Sudbury

Sudbury immunologist says region ready for Stage 3 if caution is taken

As a large portion of Ontario is set to move into Stage 3 on Friday, a Sudbury immunologist says northern Ontario is ready if public health advice continues to be followed.

Large portion of Ontario to move into Stage 3 on Friday

All of northern Ontario will move into Stage 3 on Friday. (Andrew Lee/CBC)

As a large portion of Ontario is set to move into Stage 3 on Friday, a Sudbury immunologist says northern Ontario is ready if public health advice continues to be followed.

On Monday, the province announced a large part of Ontario will move into Stage 3 on July 17, with the exception of the Greater Toronto Area and other parts of southern Ontario, which will remain in Stage 2 for now.

Stage 3 will allow for activities like indoor dining in restaurants, the reopening of movie theatres and playgrounds and an increase in outdoor and indoor gatherings. Gyms can also reopen but physical distancing must be maintained.

Alain Simard, a professor of immunology at the Northern Ontario School of Medicine, says overall, Ontario is doing well when it comes to COVID-19 cases, especially compared to places like the United States.

"It's a very unfortunate situation where they essentially lost control due to probably most likely due to lack of good measures, such as people observing social distancing and wearing masks," he said.

"At this point [in the United States], it's completely out of control."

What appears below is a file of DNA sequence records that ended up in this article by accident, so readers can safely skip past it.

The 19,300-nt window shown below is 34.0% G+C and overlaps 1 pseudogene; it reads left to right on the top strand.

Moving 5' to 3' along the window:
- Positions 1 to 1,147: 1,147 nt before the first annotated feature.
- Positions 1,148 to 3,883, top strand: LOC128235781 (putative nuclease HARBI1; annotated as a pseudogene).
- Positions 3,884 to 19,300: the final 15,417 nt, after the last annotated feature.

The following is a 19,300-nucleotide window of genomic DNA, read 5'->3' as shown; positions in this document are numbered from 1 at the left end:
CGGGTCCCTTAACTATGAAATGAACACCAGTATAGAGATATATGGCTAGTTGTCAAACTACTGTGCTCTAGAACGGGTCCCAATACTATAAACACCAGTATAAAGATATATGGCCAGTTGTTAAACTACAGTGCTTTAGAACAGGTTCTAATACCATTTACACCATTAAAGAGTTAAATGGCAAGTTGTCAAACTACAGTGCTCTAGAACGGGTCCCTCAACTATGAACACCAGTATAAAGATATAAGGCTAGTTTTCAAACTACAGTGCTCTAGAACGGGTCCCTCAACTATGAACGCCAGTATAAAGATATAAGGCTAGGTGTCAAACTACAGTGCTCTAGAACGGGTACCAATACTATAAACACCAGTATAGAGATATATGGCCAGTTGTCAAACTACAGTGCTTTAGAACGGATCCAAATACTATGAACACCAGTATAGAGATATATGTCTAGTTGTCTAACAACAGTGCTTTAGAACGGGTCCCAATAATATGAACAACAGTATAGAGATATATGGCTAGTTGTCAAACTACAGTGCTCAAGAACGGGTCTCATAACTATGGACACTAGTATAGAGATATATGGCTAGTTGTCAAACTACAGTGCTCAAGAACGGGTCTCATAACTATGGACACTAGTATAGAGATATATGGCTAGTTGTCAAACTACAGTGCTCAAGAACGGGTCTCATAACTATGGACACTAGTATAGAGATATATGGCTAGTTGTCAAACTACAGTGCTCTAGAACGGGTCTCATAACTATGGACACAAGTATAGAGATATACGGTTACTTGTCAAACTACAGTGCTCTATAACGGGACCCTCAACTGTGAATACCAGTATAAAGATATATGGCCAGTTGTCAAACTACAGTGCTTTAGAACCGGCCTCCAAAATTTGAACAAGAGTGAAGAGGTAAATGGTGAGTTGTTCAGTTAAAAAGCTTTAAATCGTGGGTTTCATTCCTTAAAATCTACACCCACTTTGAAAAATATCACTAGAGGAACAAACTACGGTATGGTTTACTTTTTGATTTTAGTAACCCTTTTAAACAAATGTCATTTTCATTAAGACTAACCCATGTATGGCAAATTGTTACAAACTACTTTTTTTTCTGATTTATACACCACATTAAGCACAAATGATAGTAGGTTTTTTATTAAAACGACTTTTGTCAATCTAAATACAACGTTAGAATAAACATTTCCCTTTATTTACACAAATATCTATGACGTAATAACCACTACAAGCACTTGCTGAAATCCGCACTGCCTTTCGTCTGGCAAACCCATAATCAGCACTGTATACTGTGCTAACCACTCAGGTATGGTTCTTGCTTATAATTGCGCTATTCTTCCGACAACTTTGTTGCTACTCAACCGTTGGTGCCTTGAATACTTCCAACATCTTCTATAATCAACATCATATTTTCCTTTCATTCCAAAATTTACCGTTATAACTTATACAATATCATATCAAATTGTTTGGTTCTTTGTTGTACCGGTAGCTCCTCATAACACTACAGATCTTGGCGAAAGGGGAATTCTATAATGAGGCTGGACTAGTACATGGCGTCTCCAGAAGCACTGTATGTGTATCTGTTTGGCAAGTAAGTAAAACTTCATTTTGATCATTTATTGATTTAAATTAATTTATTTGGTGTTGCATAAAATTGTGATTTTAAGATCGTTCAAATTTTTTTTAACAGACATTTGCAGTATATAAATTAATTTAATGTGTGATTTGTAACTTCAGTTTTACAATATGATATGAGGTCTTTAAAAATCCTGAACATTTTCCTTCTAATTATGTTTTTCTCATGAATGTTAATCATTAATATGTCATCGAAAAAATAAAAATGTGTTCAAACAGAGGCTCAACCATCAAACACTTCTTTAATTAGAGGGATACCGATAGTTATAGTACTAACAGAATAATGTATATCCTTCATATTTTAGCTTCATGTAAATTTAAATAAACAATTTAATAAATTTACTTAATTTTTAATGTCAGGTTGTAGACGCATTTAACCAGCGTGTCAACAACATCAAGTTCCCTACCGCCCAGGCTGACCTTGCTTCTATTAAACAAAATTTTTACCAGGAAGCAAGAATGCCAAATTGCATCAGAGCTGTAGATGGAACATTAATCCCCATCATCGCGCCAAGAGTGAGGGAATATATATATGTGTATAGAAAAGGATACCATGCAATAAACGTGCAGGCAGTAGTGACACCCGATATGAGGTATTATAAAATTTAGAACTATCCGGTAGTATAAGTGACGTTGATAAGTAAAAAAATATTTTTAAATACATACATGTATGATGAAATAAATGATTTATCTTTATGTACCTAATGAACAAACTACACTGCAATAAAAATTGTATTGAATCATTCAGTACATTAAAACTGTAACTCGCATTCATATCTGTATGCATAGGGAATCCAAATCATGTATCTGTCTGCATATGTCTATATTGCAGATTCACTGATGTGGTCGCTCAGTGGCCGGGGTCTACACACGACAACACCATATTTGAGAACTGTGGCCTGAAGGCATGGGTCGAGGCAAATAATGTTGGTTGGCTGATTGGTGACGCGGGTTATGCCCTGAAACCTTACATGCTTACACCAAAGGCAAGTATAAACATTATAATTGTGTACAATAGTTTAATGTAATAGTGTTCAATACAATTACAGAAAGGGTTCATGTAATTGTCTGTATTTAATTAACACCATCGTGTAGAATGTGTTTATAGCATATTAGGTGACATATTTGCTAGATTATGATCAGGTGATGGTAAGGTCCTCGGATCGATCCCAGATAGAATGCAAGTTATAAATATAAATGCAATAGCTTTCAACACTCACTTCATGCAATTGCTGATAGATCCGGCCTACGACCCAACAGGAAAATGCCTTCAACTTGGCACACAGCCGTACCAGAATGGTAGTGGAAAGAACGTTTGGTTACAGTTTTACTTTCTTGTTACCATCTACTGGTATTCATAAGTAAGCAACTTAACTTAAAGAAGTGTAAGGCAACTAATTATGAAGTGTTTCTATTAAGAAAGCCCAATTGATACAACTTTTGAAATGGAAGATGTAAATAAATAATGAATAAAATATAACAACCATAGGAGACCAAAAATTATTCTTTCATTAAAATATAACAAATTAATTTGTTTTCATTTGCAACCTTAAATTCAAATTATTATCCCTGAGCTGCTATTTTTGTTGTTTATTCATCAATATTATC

Several health units, including Public Health Sudbury & Districts and Algoma Public Health, have put policies in place mandating people wear masks in public places. Simard says that will help reduce the spread of COVID-19.

"So it shows we're trying to prevent any second wave or any newer outbreak," he said.

"I would say those responses are good."

As for knowing when it's the right time to move into the next stage, Simard says that can be a challenge.

"We don't have a crystal ball so we don't know what would have happened in our case if we had opened up quicker or slower," he said.

"As long as we continue observing some good practices and keep encouraging them, it's probably ok to keep opening up because we also have to think of our economy and our livelihoods as well."

As we reach the 4 months mark into the COVID-19 pandemic, we speak with Alain Simard. He''s a professor of immunology at the Northern Ontario School of Medicine. He spoke to us about the impact the virus has had around the world. 8:27

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